The Central City rodeo committee, suspecting that area rodeos have been fixed, hires ex-Texas Ranger Whip Wilson to investigate. On the rodeo practice grounds, local cowboy Jim Bannon notices that the quality of his rival Paul Maxwell’s performance fluctuates from day to day and accuses of Maxwell of taking bribes. Posing as a stock surveyor for the Horse Breeders Association, Whip enlists Jim to help with the investigation, asking him to accept a bribe when it is offered to him, in order to provide Whip with evidence against the criminals. In Central City, saloon owner Hanson suggests to Bob Rank, the bank clerk, that the town’s businessmen donate to a rodeo prize-money fund to draw better performers and a larger audience. He then asks Bob to propose the idea to the businessmen, explaining that he wants to avoid being accused of self-promotion. Days later, on the main street, Bob encounters Hanson and reports that over $5,000 has been collected for the fund. He then hands Hanson $1,000 in cash in a bank envelope as a first payment towards the $2,000 he borrowed to help finance his new life with his fiancée, Bar Circle Ranch owner Nora Clayton. Soon after, in the saloon, Hanson hands the same envelope to gambler Ace Malloy, but when Maxwell enters and demands a bigger payoff since the prize money has increased, Ace hands him the envelope with $1,000. As Maxwell exits the saloon with the money and rides out of town, Hanson’s henchman Jeff follows him and murders him on the trail. Jim and Whip are on their way into town with Jim’s friend, local newspaper publisher Smithers, when they hear the gunfire. Whip, Jim and Smithers ride to the crime scene, where Jeff is forced to flee before he has a chance to remove the money from Maxwell’s dead body. Whip catches of glimpse of the murderer and then searches the body and finds an envelope with $1,000 and Hanson’s name on it. Whip takes the money to the sheriff the next day and shows the bank envelope to Bob to see if he recognizes the signature. Bob says no, even though it is his own handwriting. After Whip leaves the bank, Bob confronts Hanson, demanding to know why the envelope was on a dead man’s body, but Hanson threatens to frame him for the murder if he tells anyone from where the envelope came. Meanwhile, the sheriff reports to Whip that Hanson claims that he must have dropped the envelope and someone found it and reused it. At the saloon, Smithers tells Whip that Bob is helping collect the prize money. Just then Hanson, Jeff and Ace walk out of the saloon office together and Whip recognizes Jeff as Maxwell’s murderer. Knowing that Jeff will want eliminate the only person who can identify him, Whip leaves the saloon and rides out onto the trail, hoping that Jeff will follow him. After a distance, Whip hides in the boulders and surprises Jeff, whipping the gun from his hand. Back at the saloon office, Jim accepts Ace and Hanson’s $1,000 bribe to fix the bronco riding and calf roping competitions, but, as the three walk out of the office, the sheriff arrests Jim for fraud. Smithers, who is at the bar, protests that they have the wrong man and pulls out his gun to defend Jim, prompting the sheriff takes both Jim and Smithers into custody. Later that night, Rusty and Hanson, masked and armed, free Jeff from the jail. Meanwhile, upon Whip’s prompting, Nora asks Bob about the recent events. When Bob explains that Hanson was blackmailing him, Nora chastises him for being too cowardly to tell the authorities. Bob then immediately informs Whip and the sheriff about Hanson’s involvement in the murder. After the sheriff releases Smithers and Jim, they meet with Whip and the rodeo cowboys to question them about taking bribes and promise immunity to anyone who testifies. When cowboy Joe confesses, Whip devises a plot to trap Hanson when Joe picks up his bribe. Unknown to Ace, Rusty, who was at the cowboy meeting, reports Whip’s plans to Hanson. Hanson sends Ace to give Joe his payoff and, when Whip and the sheriff apprehend him, Ace reveals the whole racket. Meanwhile, Hanson and Rusty, aware that they have been exposed, rush to the saloon safe, but find Jeff already there. Unwilling to cut the money three ways, Hanson shoots Rusty. After removing the contents of the safe, Jeff and Hanson steal the $10,000 in prize money at the committee’s office. At the same time, Whip rides into town in search of Hanson and finds Rusty’s dead body in the saloon. He then spots Hanson and Jeff outside the bank and a shootout ensues. After Whip wounds Jeff, Hanson flees on horseback, but is caught when Whip uses his whip to knock Hanson from his horse. Whip then hands Hanson and the money over to the sheriff. As he rides out of town, Whip meets Smithers on the road, and redirects him to the rodeo for the “real excitement.” +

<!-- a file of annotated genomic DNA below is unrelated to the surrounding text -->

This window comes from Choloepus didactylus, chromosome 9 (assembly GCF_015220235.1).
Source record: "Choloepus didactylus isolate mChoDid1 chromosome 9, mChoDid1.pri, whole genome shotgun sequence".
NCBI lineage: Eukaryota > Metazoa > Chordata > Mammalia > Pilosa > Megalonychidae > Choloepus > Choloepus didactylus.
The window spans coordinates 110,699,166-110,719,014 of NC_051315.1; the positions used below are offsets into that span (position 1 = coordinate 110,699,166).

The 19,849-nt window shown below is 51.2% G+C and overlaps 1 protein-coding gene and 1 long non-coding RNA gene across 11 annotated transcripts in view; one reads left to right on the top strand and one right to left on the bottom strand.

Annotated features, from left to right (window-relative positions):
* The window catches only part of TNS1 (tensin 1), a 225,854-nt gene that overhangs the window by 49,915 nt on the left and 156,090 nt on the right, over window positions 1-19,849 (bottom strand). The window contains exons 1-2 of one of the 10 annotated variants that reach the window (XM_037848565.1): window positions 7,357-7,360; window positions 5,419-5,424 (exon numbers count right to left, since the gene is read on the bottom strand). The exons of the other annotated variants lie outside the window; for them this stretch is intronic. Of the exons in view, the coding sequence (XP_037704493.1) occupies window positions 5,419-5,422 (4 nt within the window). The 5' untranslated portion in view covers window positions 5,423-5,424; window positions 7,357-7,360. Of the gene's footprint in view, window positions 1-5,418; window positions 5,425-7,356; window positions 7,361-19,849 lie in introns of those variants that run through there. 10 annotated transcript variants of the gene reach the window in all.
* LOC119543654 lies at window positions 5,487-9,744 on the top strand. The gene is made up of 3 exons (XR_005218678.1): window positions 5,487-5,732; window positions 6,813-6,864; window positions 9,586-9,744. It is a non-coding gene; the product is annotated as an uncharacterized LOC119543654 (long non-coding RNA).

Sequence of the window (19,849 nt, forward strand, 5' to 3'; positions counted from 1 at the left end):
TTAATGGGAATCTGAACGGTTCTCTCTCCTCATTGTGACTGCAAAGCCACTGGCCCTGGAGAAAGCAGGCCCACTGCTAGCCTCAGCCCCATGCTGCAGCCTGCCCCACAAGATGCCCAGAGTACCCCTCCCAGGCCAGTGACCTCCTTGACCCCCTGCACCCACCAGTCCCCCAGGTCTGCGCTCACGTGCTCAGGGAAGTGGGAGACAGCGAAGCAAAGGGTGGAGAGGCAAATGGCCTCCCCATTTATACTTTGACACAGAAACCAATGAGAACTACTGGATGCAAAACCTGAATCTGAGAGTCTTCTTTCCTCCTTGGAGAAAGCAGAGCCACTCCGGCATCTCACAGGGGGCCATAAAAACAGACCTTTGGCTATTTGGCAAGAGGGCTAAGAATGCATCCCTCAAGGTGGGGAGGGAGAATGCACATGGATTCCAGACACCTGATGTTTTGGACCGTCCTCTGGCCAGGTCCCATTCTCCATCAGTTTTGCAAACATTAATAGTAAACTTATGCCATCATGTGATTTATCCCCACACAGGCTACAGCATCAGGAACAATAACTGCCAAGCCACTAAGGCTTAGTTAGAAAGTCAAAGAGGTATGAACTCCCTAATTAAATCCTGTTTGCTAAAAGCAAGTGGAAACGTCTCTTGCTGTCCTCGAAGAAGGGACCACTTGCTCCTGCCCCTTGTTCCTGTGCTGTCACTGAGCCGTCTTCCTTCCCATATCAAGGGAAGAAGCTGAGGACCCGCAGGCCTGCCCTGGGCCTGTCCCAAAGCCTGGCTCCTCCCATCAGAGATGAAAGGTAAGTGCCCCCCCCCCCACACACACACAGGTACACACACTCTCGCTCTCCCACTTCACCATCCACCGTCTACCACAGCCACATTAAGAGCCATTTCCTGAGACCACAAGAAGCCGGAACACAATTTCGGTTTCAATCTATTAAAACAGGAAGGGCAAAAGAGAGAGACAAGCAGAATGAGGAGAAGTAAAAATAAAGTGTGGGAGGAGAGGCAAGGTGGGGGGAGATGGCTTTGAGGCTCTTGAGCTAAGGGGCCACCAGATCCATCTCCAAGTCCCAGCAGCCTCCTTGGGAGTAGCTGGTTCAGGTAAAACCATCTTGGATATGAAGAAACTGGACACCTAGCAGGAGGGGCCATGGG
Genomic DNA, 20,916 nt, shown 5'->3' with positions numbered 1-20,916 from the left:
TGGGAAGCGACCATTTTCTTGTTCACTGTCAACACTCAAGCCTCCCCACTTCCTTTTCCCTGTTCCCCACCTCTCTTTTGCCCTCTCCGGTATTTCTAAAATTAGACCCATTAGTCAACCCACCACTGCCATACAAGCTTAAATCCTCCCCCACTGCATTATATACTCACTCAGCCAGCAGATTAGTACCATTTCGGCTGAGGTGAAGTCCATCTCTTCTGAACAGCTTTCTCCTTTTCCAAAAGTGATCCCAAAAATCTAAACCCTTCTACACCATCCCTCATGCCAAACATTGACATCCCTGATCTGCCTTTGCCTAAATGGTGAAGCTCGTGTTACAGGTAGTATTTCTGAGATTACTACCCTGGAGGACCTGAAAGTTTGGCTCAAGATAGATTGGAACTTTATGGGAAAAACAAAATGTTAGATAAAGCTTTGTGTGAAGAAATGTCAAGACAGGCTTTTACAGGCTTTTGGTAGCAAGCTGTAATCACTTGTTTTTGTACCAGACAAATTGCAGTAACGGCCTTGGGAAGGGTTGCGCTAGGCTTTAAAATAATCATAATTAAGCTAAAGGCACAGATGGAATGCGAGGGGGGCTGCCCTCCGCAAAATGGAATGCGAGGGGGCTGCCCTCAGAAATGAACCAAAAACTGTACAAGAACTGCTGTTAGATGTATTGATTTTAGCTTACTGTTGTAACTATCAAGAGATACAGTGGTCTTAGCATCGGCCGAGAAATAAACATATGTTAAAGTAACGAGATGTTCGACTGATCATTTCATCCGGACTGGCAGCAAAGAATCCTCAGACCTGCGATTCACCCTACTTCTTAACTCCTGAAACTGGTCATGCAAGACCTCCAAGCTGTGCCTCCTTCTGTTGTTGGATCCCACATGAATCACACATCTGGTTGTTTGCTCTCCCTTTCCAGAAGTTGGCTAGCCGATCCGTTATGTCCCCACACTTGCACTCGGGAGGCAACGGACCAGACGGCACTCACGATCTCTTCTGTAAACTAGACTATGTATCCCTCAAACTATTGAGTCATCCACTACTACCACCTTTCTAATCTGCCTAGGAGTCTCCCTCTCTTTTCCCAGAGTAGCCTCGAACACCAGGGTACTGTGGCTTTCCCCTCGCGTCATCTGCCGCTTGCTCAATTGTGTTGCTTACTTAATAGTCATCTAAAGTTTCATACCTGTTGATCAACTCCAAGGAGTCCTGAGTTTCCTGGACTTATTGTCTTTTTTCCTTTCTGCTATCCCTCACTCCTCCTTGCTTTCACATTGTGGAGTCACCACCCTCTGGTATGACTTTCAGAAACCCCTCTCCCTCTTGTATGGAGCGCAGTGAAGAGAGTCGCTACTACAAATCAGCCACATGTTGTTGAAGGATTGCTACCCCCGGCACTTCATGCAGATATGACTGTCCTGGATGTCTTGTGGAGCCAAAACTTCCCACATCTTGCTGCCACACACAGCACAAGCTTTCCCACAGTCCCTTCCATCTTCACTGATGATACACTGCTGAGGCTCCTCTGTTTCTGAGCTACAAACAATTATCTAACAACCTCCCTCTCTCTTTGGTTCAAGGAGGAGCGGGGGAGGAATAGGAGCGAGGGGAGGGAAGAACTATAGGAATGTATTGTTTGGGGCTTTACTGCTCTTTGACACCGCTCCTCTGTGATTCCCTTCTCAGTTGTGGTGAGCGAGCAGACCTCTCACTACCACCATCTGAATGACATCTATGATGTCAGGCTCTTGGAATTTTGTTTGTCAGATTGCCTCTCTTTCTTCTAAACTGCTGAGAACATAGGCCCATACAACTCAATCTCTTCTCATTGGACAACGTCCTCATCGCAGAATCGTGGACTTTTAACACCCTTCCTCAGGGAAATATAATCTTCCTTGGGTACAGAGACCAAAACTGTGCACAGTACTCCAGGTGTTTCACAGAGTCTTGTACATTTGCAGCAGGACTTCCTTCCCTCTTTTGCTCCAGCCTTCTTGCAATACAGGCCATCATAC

Legend
Viewed by AFI
Partially Viewed
Offscreen Credit
Name Occurs Before Title
AFI Life Achievement Award

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The American Film Institute is grateful to Sir Paul Getty KBE and the Sir Paul Getty KBE Estate for their dedication to the art of the moving image and their support for the AFI Catalog of Feature Films and without whose support AFI would not have been able to achieve this historical landmark in this epic scholarly endeavor.